However, the new regulation specifically mentions the mining and energy sector. For instance, an income tax holiday of 10 years is provided for mineral processing industries where the local mineral comprises more than 50 percent in value of the total direct inputs. However, primary mining, quarrying and crushing units will not be eligible. There is also a provision of sales tax and customs duty exemption on equipment and machineries for mining companies. This clause was not there in the earlier policy.

With regard to the energy sector, the new fiscal incentive regulation indirect taxes on hydroelectric projects as governed by bilateral agreements. The same exemption is also extended on plant and machinery for solar, wind, biogas and Renewable Energy (RE) and the energy efficiency sector.

RAA’s findings on the earlier fiscal incentives

The fiscal incentives rendered to the business establishments through the EDP did not benefit the cottage and small industries but 39 high-end hotels and nearly 80 percent of business entities availing tax holidays located in Thimphu, Paro and Bumthang, the performance audit report of Business Income Tax conducted by the RAA revealed.

The government has foregone Nu 2.68B tax revenue by providing a tax holiday and other exemptions on sales tax, customs duty and sector specific incentives. In spite of the incentives, the RAA points out that the percentage of growth in tourist arrivals while increasing between 2010 and 2012, has declined below the 2008 level. The fiscal incentive package was introduced with the EDP in 2010.

Another intent of the fiscal incentives was to achieve balanced regional development. For instance there was a 15-year tax holiday for high-end hotels in the six eastern dzongkhags compared to 10 years in other dzongkhags.

Further incentives were also provided to encourage sectorial development for agriculture, information and communications, tourism, film and media, construction, transport, education and health.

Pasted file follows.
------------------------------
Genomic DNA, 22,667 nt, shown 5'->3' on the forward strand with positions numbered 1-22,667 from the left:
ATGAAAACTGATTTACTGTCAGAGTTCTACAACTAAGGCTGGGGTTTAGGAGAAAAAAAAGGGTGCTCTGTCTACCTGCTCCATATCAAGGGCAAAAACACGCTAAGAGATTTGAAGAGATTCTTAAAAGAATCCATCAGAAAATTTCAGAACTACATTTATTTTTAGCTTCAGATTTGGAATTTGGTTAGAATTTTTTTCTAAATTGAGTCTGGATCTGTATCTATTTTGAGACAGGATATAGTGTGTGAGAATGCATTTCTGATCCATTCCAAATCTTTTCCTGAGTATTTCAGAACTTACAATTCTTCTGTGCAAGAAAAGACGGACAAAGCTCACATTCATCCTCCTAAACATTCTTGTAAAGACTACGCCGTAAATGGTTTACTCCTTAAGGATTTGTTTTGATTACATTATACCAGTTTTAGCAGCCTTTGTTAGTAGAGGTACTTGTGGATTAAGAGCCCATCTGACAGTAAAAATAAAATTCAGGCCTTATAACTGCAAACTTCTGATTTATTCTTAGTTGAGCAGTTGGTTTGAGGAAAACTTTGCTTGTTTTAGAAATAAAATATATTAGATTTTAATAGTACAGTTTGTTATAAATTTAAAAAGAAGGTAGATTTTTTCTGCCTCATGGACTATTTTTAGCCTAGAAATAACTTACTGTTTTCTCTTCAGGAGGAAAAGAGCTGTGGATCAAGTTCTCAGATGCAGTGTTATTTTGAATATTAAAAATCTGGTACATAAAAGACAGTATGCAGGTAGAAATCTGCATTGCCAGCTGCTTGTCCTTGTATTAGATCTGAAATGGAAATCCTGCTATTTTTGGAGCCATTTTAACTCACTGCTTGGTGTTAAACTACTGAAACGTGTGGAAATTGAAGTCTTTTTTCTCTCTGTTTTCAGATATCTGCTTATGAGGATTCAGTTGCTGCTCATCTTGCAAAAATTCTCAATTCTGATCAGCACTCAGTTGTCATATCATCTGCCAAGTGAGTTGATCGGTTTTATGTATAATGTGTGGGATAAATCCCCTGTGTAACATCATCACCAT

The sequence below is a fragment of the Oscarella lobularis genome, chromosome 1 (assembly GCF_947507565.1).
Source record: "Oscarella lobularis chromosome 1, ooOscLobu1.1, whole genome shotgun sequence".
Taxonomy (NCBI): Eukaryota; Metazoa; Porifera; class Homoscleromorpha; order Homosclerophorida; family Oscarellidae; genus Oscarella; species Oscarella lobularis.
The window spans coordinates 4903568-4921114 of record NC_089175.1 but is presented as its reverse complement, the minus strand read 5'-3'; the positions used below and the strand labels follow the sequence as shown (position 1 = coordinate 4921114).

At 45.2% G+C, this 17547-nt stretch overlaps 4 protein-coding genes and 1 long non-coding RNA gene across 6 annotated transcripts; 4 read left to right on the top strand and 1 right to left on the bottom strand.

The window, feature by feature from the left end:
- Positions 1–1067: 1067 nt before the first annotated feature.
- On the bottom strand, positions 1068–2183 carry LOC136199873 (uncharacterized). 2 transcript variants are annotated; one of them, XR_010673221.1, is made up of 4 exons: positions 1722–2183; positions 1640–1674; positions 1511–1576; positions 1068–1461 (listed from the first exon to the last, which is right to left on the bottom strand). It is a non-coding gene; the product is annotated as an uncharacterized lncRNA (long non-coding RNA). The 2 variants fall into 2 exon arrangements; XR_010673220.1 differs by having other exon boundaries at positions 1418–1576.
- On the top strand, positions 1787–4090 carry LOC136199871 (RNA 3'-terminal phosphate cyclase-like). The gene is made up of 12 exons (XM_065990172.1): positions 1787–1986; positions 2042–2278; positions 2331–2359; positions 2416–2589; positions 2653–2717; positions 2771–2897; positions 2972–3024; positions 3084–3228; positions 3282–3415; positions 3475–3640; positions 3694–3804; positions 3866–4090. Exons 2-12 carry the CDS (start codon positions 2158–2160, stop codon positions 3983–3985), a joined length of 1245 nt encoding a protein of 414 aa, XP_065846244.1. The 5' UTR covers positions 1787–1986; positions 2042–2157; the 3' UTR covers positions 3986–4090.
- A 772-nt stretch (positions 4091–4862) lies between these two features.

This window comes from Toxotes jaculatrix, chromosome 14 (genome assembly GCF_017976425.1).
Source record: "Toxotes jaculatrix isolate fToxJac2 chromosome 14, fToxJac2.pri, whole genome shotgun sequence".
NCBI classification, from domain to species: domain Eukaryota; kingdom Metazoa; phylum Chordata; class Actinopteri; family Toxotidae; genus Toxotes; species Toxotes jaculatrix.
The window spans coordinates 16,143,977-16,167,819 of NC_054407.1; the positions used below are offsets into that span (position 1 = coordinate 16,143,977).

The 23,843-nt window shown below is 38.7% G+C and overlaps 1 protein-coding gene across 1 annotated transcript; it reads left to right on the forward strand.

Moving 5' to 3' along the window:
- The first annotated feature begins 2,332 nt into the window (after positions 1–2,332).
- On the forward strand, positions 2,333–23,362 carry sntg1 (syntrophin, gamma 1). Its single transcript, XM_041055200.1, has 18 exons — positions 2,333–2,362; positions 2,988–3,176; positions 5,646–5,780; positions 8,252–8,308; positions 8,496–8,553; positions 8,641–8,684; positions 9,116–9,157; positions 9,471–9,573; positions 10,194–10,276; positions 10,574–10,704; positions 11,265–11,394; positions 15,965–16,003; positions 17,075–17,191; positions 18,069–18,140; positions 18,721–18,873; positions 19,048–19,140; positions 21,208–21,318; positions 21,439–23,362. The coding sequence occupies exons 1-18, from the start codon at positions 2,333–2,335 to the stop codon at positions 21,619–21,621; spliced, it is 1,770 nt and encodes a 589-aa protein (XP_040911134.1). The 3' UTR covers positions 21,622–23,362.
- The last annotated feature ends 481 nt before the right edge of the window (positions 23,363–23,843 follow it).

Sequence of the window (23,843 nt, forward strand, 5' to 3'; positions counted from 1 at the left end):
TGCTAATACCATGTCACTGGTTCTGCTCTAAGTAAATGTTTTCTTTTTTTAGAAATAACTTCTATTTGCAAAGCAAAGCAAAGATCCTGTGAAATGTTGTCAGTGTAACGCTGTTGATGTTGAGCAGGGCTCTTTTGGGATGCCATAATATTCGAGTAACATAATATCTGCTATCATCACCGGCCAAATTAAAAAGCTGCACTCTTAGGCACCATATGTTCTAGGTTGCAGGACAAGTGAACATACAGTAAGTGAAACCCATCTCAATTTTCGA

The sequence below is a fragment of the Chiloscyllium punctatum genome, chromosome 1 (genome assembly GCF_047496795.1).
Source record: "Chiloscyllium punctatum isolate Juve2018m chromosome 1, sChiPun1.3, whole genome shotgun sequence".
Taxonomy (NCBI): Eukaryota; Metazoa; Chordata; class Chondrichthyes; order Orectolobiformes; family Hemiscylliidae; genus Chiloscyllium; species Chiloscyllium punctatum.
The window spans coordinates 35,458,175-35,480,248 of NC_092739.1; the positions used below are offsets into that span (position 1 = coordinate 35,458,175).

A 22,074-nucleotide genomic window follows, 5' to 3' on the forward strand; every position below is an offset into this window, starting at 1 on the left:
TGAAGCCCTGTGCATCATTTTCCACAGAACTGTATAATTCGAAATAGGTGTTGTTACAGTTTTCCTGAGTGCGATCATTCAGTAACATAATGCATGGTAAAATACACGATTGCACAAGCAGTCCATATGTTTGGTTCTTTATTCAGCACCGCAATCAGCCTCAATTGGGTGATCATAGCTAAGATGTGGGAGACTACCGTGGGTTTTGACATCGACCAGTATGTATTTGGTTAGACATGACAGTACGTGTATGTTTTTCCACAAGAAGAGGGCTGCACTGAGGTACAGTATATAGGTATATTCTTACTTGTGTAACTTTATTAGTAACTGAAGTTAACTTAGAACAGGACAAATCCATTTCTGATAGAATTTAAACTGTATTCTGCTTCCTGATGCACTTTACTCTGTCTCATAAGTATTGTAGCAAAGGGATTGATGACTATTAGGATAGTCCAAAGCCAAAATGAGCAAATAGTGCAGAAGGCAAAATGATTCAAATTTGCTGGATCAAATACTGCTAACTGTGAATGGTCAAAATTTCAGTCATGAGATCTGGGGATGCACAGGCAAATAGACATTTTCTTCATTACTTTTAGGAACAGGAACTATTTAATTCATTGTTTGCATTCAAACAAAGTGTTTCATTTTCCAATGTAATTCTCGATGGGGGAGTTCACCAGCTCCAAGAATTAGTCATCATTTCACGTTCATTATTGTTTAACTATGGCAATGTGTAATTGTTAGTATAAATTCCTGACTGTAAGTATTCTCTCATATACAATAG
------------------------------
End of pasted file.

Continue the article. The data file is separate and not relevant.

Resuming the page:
The RAA report states that the entire eastern region had only 5.7 percent of total recipients of tax holidays, accounting for only five business units out of 88.

“This shows that fiscal incentives did not pave the way for balanced regional development as intended because very few firms availed those facilities in the southern and eastern region of the country,” the RAA report states.

The RAA also notes that there isn’t any single business unit in the health sector availing the incentives. This incentive is again provided in the revised regulation.

The RAA found that fiscal incentives were not properly assessed and provided to the most pressing areas of development and growth or in areas likely to have profound and positive impact.

Unbalanced regional development, unequal distribution of wealth, market distortion, loss in tax paying culture, among others, are cited as some of the risks that earlier fiscal incentive posed.

The government earlier had discussed the possibility of rationalising the incentives to address the audit findings.

Tshering Dorji